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Adagio Teas
   Features  >  NY Theater Reviews

at the Polonsky Shakespeare Center


  Lilly Englert and Michael Pennington/ Ph: Carol Rosegg

It’s raining Lears! Since comparisons to Frank Langella’s towering portrayal at the Brooklyn Academy of Music are all but obligatory (and we’ve still got John Lithgow’s to go, this summer in the park), it must be said that Michael Pennington – in the Theatre for a New Audience version, directed by Arin Arbus – presents a homier, more “relatable” tyrant. Once the monarch is brought low by his two-faced daughters (terrific Rachel Pickup and Bianca Amato, respectively sugary and steely), he soon casts off all trace of his former hauteur. Pennington’s Lear-in-the-wilderness is just a sad, lost old man, teetering on the edge of losing it – his very self, along with all his worldly goods.

And in an interesting twist, it’s easy to spot markers of this path toward disintegration even in the opening scene, as Lear cedes the reins. There’s a sense that even he knows that in repudiating Cordelia (Lilly Englert, whose regrettable speech impediment makes her sound too much the child), he has gone too far. This Lear is familiar in the core sense. He’s easy to picture at an everyman’s Thanksgiving dinner, throwing a fit over who gets the wishbone and knowing, even as he does so, that he’s acting like a petulant brat.

Despite the ongoing marvels of Pennington’s sonorous voice and Lear's elder daughters’ mean-girl shenanigans (“Unnatural hags!” he roars), the first scene proves the high point of this plodding production. Chandler Williams makes for a bland bastard Edmund, and Jacob Fishel is way too actory as valiant legit son Edgar. (Even as addled Poor Tom, Fishel persists in “dramatic” finger-pointing gestures: who talks like that, sane or less so?) Christopher McCann plays loyal Gloucester like a fussy petty functionary. We know, going in, that Gloucester’s fate will and should break our hearts, but here one is happy to hear an end to McCann’s high-pitched, needling commentary and, later, barking sobs.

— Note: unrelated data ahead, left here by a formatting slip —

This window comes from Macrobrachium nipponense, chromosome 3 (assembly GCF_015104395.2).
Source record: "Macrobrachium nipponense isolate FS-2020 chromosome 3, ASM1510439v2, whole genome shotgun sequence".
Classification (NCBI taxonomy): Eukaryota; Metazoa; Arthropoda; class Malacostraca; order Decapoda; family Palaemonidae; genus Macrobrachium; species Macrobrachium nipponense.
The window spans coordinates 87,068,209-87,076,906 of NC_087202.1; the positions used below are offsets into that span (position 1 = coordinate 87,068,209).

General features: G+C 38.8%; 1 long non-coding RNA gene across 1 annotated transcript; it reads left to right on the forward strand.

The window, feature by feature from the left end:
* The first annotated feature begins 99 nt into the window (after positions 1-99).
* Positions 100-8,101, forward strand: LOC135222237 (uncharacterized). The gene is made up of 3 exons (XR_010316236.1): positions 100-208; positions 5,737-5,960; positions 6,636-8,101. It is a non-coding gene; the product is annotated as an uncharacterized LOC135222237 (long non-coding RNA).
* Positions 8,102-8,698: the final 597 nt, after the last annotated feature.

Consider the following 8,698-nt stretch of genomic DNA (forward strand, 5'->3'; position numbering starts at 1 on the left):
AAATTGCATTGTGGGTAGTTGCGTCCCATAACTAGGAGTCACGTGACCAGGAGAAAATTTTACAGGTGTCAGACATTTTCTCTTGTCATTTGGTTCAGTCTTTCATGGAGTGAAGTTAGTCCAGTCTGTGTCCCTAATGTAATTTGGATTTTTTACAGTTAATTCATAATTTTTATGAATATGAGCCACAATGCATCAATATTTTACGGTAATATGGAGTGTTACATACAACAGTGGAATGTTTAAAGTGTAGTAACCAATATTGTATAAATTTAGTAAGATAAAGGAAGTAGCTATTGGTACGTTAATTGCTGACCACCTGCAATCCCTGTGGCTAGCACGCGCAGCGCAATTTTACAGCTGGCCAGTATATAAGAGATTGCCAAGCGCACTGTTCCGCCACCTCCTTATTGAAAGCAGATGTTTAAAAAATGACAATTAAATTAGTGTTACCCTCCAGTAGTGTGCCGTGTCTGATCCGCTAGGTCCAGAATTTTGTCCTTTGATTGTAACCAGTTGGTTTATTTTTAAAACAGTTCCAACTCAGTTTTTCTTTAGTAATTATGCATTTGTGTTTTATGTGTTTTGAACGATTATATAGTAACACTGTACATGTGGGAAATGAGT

At least Timothy D. Stickney puts in a fine, upstanding Kent. Otherwise, it’s a long, dry slog – particularly since Riccardo Hernandez’s minimalist set, though handsome, offers little of visual interest to latch onto. The odd piece of furniture aside (e.g., a lectern for Lear’s map, a chair in which to clamp Gloucester), it consists of two massive coppery planes, floor and back wall, with the latter slowly tipping menacingly closer. Even a big bang can’t make up for the lack of build-up in this lackluster production.


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